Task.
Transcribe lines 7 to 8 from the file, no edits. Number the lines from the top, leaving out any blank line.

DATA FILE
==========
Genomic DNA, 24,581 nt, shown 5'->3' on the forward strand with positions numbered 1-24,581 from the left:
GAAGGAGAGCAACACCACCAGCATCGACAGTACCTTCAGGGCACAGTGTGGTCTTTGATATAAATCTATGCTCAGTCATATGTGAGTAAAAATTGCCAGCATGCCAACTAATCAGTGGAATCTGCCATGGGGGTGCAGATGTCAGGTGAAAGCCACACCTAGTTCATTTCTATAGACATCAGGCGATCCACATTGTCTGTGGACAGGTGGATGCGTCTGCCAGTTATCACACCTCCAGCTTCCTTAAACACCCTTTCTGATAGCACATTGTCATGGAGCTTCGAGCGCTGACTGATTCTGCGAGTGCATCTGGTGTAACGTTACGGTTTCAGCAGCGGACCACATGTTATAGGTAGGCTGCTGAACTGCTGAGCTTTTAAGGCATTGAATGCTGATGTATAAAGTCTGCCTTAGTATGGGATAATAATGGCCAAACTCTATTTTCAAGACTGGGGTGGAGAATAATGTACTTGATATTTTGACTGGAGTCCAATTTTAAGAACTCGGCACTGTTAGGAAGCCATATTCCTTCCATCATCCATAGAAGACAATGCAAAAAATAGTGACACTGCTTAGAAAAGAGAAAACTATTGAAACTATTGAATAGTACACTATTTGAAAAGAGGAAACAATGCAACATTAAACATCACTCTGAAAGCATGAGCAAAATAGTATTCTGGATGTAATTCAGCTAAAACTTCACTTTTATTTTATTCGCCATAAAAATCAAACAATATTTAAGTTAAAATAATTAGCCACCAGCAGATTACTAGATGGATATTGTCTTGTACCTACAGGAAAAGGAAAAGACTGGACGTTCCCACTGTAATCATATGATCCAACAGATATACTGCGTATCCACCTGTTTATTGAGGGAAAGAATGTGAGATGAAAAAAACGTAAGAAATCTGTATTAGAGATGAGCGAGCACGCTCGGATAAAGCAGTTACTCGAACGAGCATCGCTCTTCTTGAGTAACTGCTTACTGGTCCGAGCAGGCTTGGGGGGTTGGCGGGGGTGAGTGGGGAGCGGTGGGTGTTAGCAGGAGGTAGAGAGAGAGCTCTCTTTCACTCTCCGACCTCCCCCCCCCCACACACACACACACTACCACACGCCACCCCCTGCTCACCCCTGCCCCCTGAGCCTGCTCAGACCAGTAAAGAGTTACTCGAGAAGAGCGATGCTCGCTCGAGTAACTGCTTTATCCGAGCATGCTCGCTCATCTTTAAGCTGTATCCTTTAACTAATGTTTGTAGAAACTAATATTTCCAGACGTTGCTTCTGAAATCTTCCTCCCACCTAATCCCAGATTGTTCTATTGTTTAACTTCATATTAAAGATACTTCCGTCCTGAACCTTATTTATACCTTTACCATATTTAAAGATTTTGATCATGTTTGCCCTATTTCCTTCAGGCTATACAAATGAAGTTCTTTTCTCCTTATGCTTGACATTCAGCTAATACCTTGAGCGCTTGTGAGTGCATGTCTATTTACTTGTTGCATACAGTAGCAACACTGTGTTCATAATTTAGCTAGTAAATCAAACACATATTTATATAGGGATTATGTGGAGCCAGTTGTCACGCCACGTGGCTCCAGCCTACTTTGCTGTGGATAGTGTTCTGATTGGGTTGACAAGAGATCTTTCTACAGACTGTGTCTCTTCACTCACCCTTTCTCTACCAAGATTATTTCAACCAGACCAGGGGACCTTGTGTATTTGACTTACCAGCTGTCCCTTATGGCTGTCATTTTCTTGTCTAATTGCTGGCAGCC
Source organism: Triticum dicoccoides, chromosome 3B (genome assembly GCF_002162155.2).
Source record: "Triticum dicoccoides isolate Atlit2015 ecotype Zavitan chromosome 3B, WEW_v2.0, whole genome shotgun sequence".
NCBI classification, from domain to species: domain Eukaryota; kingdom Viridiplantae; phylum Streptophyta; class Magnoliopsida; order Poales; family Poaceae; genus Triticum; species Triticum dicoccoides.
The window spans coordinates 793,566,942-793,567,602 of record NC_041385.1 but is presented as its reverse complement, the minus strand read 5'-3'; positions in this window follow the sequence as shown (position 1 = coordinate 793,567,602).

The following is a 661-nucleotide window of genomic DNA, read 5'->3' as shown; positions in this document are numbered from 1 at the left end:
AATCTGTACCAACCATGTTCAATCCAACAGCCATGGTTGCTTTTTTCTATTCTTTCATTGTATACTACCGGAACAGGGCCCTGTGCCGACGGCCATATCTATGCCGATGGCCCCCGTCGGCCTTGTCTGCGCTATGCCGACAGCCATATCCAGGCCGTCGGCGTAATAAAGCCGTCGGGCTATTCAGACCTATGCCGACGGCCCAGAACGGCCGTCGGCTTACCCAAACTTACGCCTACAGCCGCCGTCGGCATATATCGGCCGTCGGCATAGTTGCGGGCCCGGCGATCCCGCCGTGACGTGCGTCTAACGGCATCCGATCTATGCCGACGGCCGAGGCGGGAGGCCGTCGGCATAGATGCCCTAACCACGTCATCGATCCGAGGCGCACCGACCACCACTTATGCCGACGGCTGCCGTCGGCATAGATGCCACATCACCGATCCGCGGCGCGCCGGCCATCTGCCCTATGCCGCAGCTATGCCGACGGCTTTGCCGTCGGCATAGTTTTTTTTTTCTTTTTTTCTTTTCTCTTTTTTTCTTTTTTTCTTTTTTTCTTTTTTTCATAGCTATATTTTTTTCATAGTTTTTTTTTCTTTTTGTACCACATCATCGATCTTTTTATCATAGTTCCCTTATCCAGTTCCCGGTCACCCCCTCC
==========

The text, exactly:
The following is a 661-nucleotide window of genomic DNA, read 5'->3' as shown; positions in this document are numbered from 1 at the left end:
AATCTGTACCAACCATGTTCAATCCAACAGCCATGGTTGCTTTTTTCTATTCTTTCATTGTATACTACCGGAACAGGGCCCTGTGCCGACGGCCATATCTATGCCGATGGCCCCCGTCGGCCTTGTCTGCGCTATGCCGACAGCCATATCCAGGCCGTCGGCGTAATAAAGCCGTCGGGCTATTCAGACCTATGCCGACGGCCCAGAACGGCCGTCGGCTTACCCAAACTTACGCCTACAGCCGCCGTCGGCATATATCGGCCGTCGGCATAGTTGCGGGCCCGGCGATCCCGCCGTGACGTGCGTCTAACGGCATCCGATCTATGCCGACGGCCGAGGCGGGAGGCCGTCGGCATAGATGCCCTAACCACGTCATCGATCCGAGGCGCACCGACCACCACTTATGCCGACGGCTGCCGTCGGCATAGATGCCACATCACCGATCCGCGGCGCGCCGGCCATCTGCCCTATGCCGCAGCTATGCCGACGGCTTTGCCGTCGGCATAGTTTTTTTTTTCTTTTTTTCTTTTCTCTTTTTTTCTTTTTTTCTTTTTTTCTTTTTTTCATAGCTATATTTTTTTCATAGTTTTTTTTTCTTTTTGTACCACATCATCGATCTTTTTATCATAGTTCCCTTATCCAGTTCCCGGTCACCCCCTCC